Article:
As for the Chinese their President came away from his meeting with President trump impressed with him. In part do to the missle strike on Syria and in part do to trumps daughter Ivanka's children singing ect to him in Manderin Chinese. Also from the Chinese point of view the status que in Korea in good for them they have little to worry about on the Chinese/Korean border as long as the country remains divided as it is. A war could change that as could Korean unification under a pro-western South Korean government.

Yes Rasputin the Mad Monk same movie

The movie "The Promise" dealing with the Armenian genocide is do out soon. No doubt the Turks will be "upset" about it The National WW I Museum has a presentation dealing with it called "They can live in the desert but no where else."

not a movie but a documentary: PBS The American Experience: The Great War dealing with the US and WW I. As columnist George Will wrote on it "Watch it and wince"  some things in it:
The Meuse-Argonne Offensive the deadliest battle in US military history
Blacks getting shot and lynched by the hundreds
Civil liberties violations in the US during WW I

The Russian Revolution / Re: 100 Years Later
« on: April 20, 2017, 04:47:59 PM »
It looks like Kim Dumb is just doing his usual blustering. If he was to start Korean war no 2 he would be lucky to survive it. If war should break out the opening months will be like the Somme, Verdun, the Isonzo battles on steroids. However the South Koreans have a much larger population. as well as a well equipped, well trained, well led military add to this the DMZ is one of the most heavily fortified area on earth. Add to this they are backed up by the US and have other countries as Allies. After the South Koreans fully mobilize their military the North Korean advance will be stopped and they will start attacking north. I have heard the Chinese are telling Kim Dumb to calm down or else. So the chances of war are remote.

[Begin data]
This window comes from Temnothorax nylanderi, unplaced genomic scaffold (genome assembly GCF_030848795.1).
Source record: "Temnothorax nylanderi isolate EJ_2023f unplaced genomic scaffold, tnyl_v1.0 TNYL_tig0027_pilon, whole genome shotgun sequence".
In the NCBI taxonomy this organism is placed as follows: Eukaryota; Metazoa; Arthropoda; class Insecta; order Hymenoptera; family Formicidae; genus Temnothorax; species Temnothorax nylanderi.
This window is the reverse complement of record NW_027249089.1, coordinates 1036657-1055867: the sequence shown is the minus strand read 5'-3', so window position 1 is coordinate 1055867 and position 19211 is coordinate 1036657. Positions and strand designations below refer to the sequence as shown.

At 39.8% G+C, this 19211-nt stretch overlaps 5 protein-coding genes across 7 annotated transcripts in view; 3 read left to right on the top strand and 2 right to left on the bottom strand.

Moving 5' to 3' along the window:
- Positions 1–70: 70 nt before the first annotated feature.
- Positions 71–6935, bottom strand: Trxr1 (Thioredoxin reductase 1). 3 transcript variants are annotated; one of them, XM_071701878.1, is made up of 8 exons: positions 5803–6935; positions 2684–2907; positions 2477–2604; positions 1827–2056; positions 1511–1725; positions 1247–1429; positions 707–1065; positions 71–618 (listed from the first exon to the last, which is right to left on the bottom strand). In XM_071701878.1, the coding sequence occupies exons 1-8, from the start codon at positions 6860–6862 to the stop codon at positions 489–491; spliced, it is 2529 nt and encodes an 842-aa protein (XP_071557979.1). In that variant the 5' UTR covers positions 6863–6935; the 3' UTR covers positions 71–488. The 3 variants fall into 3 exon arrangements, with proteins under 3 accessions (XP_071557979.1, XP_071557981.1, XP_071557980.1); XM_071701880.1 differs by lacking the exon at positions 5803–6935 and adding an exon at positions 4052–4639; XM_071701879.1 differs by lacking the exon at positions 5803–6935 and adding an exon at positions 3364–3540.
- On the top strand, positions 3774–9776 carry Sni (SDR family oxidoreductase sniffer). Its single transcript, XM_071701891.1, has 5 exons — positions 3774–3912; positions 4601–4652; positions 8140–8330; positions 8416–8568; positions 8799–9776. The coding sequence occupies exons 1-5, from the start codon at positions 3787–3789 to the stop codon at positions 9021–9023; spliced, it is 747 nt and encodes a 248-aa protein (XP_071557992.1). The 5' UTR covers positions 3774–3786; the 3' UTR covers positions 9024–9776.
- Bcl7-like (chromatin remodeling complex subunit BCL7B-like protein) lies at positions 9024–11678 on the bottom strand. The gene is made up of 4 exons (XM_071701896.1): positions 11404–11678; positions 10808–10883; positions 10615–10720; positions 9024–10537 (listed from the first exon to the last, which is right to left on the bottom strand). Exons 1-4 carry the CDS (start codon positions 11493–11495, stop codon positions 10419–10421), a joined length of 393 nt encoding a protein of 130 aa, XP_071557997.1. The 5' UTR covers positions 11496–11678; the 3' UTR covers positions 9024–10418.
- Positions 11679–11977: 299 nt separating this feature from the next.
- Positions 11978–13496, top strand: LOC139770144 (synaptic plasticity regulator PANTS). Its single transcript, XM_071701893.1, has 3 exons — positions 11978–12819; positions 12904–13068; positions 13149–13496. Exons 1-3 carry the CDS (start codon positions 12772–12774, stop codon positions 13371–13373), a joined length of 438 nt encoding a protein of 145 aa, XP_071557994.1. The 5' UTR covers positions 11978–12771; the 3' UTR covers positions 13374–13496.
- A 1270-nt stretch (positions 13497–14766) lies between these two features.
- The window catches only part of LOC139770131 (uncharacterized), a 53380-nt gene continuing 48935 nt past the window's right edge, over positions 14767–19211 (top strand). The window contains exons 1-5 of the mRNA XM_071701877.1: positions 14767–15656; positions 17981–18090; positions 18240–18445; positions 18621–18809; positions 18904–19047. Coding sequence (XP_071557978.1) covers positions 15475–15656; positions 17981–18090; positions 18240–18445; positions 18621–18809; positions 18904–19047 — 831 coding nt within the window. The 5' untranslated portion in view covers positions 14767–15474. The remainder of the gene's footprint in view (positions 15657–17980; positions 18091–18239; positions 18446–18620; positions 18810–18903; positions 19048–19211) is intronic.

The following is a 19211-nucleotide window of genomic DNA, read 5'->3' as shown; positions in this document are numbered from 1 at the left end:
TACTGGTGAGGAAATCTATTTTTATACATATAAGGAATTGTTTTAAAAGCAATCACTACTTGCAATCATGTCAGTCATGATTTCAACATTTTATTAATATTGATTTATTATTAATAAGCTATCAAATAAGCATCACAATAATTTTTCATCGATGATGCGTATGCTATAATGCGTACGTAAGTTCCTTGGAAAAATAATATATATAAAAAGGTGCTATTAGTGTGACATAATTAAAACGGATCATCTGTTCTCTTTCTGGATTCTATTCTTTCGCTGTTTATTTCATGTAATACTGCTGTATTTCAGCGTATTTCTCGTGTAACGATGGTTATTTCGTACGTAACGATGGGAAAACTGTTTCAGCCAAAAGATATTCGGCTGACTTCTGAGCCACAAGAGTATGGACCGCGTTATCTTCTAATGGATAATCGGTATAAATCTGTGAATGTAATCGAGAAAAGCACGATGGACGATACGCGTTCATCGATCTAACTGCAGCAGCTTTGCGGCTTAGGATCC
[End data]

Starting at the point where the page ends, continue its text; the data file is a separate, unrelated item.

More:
Here are some more examples of Russian anti-Semitism ect

The book Prologue to the Revolution Michael Chernivsky minutes of the council of minsters these men are shocked by the Pogroms committed by the Russian army but then go on to say that Jews control the world banking system ect!? One must point out that the Russian army wasn't the only army behaving badly in Poland. The Austrian army also behaved rather badly as well.  The book Nationalizing the Russian Empire in discussing the 1915 Pogroms in Poland  mentions the Cossacks were the worst offenders but it also mentions time where citizens, police, soldiers and even on a few occations Cossacks intervened to stop them.

Alexander III in the book Pogrom was sad and disturbed that soldiers preferred to attack Jews instead of the Pogromists. Was shocked to hear of an officer taking part in a Pogrom. When he read that military court were too indulgent towards Pogromists he wrote "This is unforgivable!"

The Russian Revolution / Re: 100 Years Later
« on: April 12, 2017, 04:54:11 PM »
I would also say there is probably not going to be any commemoration of the October/November 1917 revolution. No doubt Putin like to commemorate Chekists day 20 December big time but this might not go down very well with many people. 2018 is a election year in Russia and I am almost willing to bet Putin will win of course this is going to cause him more trouble.

thanks JPG

The Russian Revolution / Re: 100 Years Later
« on: April 04, 2017, 05:54:50 PM »
Early this morning 4 Apr I saw on Cspan a program by the Atlantic council on Human rights in Russia on these protests that was quite interesting.

The Habsburgs / Re: Emperor Franz Joseph
« on: April 04, 2017, 05:50:55 PM »
The horse drawn hearse used to transport FJs body in 1916 was next used to transport the body of former Empress Zita at her funeral.

The Russian Revolution / Re: 100 Years Later
« on: March 27, 2017, 05:23:36 PM »
I said before in a above post the Russians might get fed up with Putin one day and it looks like many of them are. Who knows they might have a revolution.